By LA Weekly
By Henry Rollins
By Weekly Photographers
By Shea Serrano
By Nate "Igor" Smith
By Dan Weiss
By Erica E. Phillips
By Kai Flanders
It’s a trip to meet Les McCann: a quick trip up the 101 to Van Nuys, where at the end of a heat-addled street, one of the enduring L.A.-based musicians of the past 50 years is lounging in a cozy apartment crowded with keyboards. And it‘s a head trip to meet McCann the man, the round mound of sound whose recording career has traversed gospel-infused acoustic music and the plugged-in reaches of improvised space-jazz on -- by his own count -- over 100 albums. McCann is warm and unreserved, equal parts great art and blue humor. On the wall is a life-size concert photo, taken by Les, of Miles Davis wearing stack-heel boots and dipping his lips into his mouthpiece, while on the back of the bathroom door there’s a bumper sticker that lets you know: MASTURBATING IS NOT A CRIME.
”I was here when the Lakers first came to town,“ McCann says, with the championship charm of a man who moved to L.A. in 1956. ”The days of Elgin Baylor, when Jerry West was a player. They drew 1,500 people a game, and season tickets were $500. Now they‘re $8,000, and those are the cheap seats. But I’ll tell you, Shaq is the most dominant player I have ever seen.“
At 17, McCann left his hometown of Lexington, Kentucky, to join the Navy. Stationed in San Francisco, he heard Errol Garner‘s recording of ”Lullaby of Birdland“ in the P.X., and resolved to become a pianist himself. Not yet 21, McCann headed down to Los Angeles, took broadcasting classes at City College and played music at night. His trio became a fixture in clubs on the Sunset Strip, and McCann has kept a home in L.A. ever since.
It’s been 45 years since Les McCann came to L.A., and 39 since he and Lou Rawls teamed up to record the hit album Stormy Monday, which the two masters will reunite to perform in its entirety on July 18 at the Hollywood Bowl. Rawls, on the phone from his L.A. home, tells the tale behind their collaboration: ”In 1962, I was performing at a little coffeehouse on Sunset called Pandora‘s Box with Preston Epps, the Bongo King.“ Nick Venet, a Capitol Records producer, heard Rawls, signed him and decided to pair Rawls with a pianist he knew. ”Nick’s idea was to get Les, because at the time Les was playing a real gospel type of jazz, and I had just come out of a gospel group, the Pilgrim Travelers. Les was working at another coffeehouse called The Bit a few blocks down Sunset. When it came time to do the recording, we were both working. When we got off, we met up at Capitol at 1:30 in the morning and recorded until 6 or 7 a.m., about 35 tunes. I‘d look at Les and say, ’“Willow Weep for Me” in F,‘ and bang, we’d cut it. The recording was serious, but in between takes it was one joke after another, with Les drinking his health juice.“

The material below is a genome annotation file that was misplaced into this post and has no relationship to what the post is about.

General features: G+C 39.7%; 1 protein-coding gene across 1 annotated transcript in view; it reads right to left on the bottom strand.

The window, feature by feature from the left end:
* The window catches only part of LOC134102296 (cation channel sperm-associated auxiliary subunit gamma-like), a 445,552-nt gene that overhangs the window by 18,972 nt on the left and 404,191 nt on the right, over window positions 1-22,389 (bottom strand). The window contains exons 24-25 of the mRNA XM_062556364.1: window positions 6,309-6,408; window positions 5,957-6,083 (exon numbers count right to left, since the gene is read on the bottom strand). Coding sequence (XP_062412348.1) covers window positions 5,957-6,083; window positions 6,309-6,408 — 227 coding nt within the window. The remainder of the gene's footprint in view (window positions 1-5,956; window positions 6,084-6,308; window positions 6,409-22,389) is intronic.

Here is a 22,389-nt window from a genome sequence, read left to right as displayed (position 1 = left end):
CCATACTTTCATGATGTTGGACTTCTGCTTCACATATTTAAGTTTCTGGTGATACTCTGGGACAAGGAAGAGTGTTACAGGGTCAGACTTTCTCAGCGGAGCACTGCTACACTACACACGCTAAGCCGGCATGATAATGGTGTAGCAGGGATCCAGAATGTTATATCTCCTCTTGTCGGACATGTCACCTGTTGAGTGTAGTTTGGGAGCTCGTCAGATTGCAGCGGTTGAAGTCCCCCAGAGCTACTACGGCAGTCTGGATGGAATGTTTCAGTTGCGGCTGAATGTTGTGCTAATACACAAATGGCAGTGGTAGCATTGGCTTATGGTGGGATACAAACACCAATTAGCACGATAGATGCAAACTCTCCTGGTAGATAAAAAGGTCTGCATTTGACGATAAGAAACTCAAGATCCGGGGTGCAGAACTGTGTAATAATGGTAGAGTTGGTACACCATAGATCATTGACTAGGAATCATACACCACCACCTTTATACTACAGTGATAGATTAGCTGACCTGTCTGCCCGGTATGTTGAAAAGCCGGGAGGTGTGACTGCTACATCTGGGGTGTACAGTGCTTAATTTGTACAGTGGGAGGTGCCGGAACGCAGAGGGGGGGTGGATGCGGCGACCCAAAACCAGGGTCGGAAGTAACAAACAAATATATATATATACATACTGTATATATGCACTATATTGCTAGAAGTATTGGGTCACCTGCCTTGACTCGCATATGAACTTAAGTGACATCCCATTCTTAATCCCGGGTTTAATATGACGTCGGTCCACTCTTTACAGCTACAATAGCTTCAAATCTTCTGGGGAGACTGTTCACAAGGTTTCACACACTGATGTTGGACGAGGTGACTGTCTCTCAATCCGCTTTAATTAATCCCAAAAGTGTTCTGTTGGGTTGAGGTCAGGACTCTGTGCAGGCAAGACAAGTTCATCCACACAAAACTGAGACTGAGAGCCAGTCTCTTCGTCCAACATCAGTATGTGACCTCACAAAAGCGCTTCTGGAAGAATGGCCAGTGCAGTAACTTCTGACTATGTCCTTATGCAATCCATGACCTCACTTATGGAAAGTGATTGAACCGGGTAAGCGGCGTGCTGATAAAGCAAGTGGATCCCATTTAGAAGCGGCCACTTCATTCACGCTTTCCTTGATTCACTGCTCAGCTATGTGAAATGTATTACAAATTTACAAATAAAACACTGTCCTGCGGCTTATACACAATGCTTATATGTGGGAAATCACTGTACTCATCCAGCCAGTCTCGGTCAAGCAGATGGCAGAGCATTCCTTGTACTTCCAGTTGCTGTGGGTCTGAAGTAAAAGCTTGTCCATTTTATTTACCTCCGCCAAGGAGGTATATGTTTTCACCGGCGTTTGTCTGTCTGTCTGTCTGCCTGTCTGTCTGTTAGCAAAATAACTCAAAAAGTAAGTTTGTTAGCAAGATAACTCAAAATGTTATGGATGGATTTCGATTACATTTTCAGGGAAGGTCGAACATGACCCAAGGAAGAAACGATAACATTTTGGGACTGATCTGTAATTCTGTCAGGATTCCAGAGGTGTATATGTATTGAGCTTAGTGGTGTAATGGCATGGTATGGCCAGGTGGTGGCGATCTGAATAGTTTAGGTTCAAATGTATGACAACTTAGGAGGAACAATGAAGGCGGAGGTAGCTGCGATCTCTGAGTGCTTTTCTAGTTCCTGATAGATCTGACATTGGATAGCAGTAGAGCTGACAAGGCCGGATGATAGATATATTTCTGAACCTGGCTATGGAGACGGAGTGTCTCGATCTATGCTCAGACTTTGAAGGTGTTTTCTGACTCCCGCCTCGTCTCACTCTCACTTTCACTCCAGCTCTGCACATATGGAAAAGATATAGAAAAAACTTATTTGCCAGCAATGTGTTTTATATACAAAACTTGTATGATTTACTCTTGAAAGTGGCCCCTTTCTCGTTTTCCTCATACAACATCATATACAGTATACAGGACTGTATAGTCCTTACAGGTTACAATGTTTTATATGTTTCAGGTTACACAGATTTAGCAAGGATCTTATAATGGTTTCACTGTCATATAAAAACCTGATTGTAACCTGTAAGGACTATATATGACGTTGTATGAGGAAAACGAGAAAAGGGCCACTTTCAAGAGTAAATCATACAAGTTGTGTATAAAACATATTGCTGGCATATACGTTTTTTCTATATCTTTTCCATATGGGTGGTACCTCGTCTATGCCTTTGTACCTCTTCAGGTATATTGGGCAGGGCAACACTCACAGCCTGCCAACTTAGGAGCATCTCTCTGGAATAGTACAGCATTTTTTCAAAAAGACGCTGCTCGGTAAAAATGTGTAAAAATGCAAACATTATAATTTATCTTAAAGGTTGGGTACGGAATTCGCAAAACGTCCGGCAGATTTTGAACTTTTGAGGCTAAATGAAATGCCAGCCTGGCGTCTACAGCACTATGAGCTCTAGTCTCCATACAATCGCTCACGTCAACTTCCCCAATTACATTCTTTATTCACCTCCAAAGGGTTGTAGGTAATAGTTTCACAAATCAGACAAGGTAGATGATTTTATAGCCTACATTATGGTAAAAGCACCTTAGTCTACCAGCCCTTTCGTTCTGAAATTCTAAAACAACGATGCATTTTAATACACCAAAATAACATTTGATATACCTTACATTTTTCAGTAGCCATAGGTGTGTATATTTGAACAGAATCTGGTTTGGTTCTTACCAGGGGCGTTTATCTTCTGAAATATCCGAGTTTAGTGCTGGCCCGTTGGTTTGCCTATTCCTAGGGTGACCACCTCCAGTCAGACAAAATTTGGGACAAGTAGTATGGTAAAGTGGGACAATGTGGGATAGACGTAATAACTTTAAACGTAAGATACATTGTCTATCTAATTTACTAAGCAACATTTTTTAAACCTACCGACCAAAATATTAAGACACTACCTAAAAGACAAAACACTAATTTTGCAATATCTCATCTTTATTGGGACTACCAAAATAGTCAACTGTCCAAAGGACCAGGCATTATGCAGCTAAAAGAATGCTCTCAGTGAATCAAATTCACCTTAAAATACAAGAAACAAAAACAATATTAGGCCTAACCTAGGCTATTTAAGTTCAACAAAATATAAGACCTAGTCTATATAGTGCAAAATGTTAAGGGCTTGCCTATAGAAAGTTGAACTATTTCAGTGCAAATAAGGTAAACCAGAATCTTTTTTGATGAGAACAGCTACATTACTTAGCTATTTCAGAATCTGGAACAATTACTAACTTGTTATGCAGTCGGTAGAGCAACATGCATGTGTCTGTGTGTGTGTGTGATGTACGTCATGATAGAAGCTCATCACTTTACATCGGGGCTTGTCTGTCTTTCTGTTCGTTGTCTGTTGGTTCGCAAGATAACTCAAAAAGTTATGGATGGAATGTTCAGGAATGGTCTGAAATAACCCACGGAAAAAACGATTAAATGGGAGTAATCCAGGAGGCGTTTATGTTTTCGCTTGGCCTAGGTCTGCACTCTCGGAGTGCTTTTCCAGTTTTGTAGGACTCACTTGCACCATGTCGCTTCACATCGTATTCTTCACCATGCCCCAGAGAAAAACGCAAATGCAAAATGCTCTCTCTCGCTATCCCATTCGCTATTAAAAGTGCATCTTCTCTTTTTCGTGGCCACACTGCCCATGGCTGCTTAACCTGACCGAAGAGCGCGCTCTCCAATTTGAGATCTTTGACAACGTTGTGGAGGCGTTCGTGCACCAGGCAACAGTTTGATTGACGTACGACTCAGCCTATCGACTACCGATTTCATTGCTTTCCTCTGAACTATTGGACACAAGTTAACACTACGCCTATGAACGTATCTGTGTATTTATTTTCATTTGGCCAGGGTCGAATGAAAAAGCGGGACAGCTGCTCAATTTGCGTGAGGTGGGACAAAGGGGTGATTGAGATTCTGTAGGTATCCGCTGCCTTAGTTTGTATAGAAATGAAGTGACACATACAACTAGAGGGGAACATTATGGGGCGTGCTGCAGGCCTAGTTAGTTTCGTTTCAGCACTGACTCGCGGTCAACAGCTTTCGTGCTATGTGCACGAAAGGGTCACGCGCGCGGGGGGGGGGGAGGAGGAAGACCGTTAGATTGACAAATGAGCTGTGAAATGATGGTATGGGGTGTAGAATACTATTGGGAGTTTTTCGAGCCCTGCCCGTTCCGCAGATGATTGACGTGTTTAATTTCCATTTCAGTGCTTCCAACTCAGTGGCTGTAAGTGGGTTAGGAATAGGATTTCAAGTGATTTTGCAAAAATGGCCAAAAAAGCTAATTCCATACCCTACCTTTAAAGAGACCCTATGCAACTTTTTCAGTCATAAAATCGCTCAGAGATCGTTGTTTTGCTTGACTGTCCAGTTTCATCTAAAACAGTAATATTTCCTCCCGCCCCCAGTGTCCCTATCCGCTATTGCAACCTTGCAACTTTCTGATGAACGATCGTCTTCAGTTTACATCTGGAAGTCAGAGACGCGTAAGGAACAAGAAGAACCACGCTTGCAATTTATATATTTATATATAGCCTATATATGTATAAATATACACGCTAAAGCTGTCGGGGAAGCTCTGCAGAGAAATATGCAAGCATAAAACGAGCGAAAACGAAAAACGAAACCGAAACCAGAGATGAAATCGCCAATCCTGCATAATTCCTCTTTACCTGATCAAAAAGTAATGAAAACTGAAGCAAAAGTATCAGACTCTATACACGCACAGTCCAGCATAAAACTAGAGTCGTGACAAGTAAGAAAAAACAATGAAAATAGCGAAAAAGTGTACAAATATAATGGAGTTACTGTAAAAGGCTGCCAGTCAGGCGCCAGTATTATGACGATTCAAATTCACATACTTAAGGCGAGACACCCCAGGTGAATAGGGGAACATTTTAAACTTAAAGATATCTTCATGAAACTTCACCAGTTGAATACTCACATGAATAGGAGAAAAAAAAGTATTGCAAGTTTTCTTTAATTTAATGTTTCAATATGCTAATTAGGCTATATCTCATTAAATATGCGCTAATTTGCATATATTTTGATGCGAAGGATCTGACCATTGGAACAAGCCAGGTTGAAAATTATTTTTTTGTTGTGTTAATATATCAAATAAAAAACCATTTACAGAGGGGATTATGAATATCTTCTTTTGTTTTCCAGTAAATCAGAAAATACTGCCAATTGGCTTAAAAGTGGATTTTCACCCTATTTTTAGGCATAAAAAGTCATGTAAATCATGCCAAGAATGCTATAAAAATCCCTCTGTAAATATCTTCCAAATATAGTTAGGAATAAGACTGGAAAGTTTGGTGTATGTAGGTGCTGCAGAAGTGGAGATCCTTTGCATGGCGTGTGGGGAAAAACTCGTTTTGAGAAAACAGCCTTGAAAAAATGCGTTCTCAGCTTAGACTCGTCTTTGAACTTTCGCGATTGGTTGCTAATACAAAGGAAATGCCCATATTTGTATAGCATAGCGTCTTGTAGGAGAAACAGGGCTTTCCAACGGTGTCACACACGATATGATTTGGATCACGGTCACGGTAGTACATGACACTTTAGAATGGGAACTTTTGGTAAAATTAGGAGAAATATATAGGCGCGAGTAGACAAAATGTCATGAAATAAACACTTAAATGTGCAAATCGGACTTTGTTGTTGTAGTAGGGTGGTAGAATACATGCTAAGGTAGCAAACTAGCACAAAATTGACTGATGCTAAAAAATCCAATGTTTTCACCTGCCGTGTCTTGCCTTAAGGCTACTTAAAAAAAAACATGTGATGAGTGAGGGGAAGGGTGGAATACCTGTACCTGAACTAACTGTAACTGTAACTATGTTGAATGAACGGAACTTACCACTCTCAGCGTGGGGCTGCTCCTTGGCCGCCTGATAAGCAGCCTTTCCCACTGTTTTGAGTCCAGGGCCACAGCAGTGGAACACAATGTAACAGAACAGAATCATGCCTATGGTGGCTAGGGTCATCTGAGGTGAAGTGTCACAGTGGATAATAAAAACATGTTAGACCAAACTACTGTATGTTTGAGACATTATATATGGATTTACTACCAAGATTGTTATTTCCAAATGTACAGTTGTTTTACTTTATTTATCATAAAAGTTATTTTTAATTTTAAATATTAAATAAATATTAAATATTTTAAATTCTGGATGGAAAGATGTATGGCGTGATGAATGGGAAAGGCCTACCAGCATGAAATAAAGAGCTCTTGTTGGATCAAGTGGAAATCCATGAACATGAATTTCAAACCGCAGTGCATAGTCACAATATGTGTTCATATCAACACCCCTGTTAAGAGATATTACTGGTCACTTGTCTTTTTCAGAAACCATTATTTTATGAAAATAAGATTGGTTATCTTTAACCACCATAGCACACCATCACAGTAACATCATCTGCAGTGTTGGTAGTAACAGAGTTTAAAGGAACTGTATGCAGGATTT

For an album recorded in a single predawn session -- the album-cover photo was taken afterward in the parking lot -- Stormy Monday has endured. The spare rhythms provided by drummer Ron Jefferson‘s brushwork and Leroy Vinnegar’s mellow bass are the sublime setting for McCann‘s purposefully tender touch on the piano and Rawls’ candlelight croon, creating classic renditions of ”I‘d Rather Drink Muddy Water,“ ”Lost and Lookin’“ and ”God Bless the Child.“
Yet Stormy Monday hardly foreshadowed Rawls‘ tasty late-’60s forays helmed by madcap soundscapist David Axelrod (himself a living L.A. legend). Nor was it a harbinger for what was to come from McCann. In 1969, his blistering live recording of ”Compared to What“ with saxophonist Eddie Harris made their Swiss Movement LP both a million-seller and a lasting rare groove touchstone. Then, in 1972, McCann reached an artistic peak as Atlantic Records released two very different albums (both available on CD): the funky, earthy, vocal-dominated Talk to the People and the instrumental astro-traveling of Layers. Both electrified and electrifying, Layers proved that even while plugging in, Les lost none of the ecclesiastical feeling of his previous works. ”The pot wasn‘t that good then,“ says McCann. ”When you got something good, you’d go in and record. So you knew you‘d feel high when you listened to it, too!“
McCann is looking forward to the Hollywood Bowl night out with Rawls. ”I think they’re going to let me sing one song,“ he says, happy for the ideal opportunity to perform the vocal ballad he‘s best known for, ”With These Hands.“ Having recuperated from a debilitating stroke he suffered in ’95, McCann also gigs regularly with his group, Les McCann & His Nu Texas Savages, playing original, spontaneously created music.
”What we do is an odyssey, like Layers was. What was nothing becomes something. To me, discovery is true jazz. We‘re all improvising, trying to understand the purpose and contribute to the whole thing.“
Les McCann and Lou Rawls perform with the Clayton-Hamilton Jazz Orchestra at the Hollywood Bowl on Wednesday, July 18.
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